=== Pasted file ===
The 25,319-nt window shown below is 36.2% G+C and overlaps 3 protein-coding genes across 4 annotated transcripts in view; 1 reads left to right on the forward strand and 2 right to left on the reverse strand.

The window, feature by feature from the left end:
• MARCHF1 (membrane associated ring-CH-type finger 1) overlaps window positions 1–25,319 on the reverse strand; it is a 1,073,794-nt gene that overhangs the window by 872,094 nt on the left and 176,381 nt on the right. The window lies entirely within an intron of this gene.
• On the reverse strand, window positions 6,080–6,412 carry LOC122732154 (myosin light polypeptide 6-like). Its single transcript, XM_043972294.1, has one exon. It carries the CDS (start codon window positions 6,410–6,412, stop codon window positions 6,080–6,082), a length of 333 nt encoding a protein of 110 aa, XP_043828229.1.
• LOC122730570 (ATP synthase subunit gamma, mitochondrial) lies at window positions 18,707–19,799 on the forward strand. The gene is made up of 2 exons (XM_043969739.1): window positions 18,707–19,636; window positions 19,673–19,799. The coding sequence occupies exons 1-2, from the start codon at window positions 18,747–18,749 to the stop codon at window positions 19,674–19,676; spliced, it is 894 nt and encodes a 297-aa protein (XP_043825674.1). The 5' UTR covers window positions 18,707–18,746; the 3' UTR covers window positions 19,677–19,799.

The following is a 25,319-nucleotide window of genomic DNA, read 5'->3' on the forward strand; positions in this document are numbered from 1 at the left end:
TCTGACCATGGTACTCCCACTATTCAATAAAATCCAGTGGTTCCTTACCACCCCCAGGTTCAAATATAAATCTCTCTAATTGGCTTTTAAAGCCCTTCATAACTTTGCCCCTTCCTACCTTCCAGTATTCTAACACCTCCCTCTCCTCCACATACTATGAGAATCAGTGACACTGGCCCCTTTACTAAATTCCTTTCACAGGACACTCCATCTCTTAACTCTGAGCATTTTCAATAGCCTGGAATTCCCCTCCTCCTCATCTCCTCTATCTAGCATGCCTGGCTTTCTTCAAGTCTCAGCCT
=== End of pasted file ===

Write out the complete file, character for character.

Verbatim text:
The 25,319-nt window shown below is 36.2% G+C and overlaps 3 protein-coding genes across 4 annotated transcripts in view; 1 reads left to right on the forward strand and 2 right to left on the reverse strand.

The window, feature by feature from the left end:
• MARCHF1 (membrane associated ring-CH-type finger 1) overlaps window positions 1–25,319 on the reverse strand; it is a 1,073,794-nt gene that overhangs the window by 872,094 nt on the left and 176,381 nt on the right. The window lies entirely within an intron of this gene.
• On the reverse strand, window positions 6,080–6,412 carry LOC122732154 (myosin light polypeptide 6-like). Its single transcript, XM_043972294.1, has one exon. It carries the CDS (start codon window positions 6,410–6,412, stop codon window positions 6,080–6,082), a length of 333 nt encoding a protein of 110 aa, XP_043828229.1.
• LOC122730570 (ATP synthase subunit gamma, mitochondrial) lies at window positions 18,707–19,799 on the forward strand. The gene is made up of 2 exons (XM_043969739.1): window positions 18,707–19,636; window positions 19,673–19,799. The coding sequence occupies exons 1-2, from the start codon at window positions 18,747–18,749 to the stop codon at window positions 19,674–19,676; spliced, it is 894 nt and encodes a 297-aa protein (XP_043825674.1). The 5' UTR covers window positions 18,707–18,746; the 3' UTR covers window positions 19,677–19,799.

The following is a 25,319-nucleotide window of genomic DNA, read 5'->3' on the forward strand; positions in this document are numbered from 1 at the left end:
TCTGACCATGGTACTCCCACTATTCAATAAAATCCAGTGGTTCCTTACCACCCCCAGGTTCAAATATAAATCTCTCTAATTGGCTTTTAAAGCCCTTCATAACTTTGCCCCTTCCTACCTTCCAGTATTCTAACACCTCCCTCTCCTCCACATACTATGAGAATCAGTGACACTGGCCCCTTTACTAAATTCCTTTCACAGGACACTCCATCTCTTAACTCTGAGCATTTTCAATAGCCTGGAATTCCCCTCCTCCTCATCTCCTCTATCTAGCATGCCTGGCTTTCTTCAAGTCTCAGCCT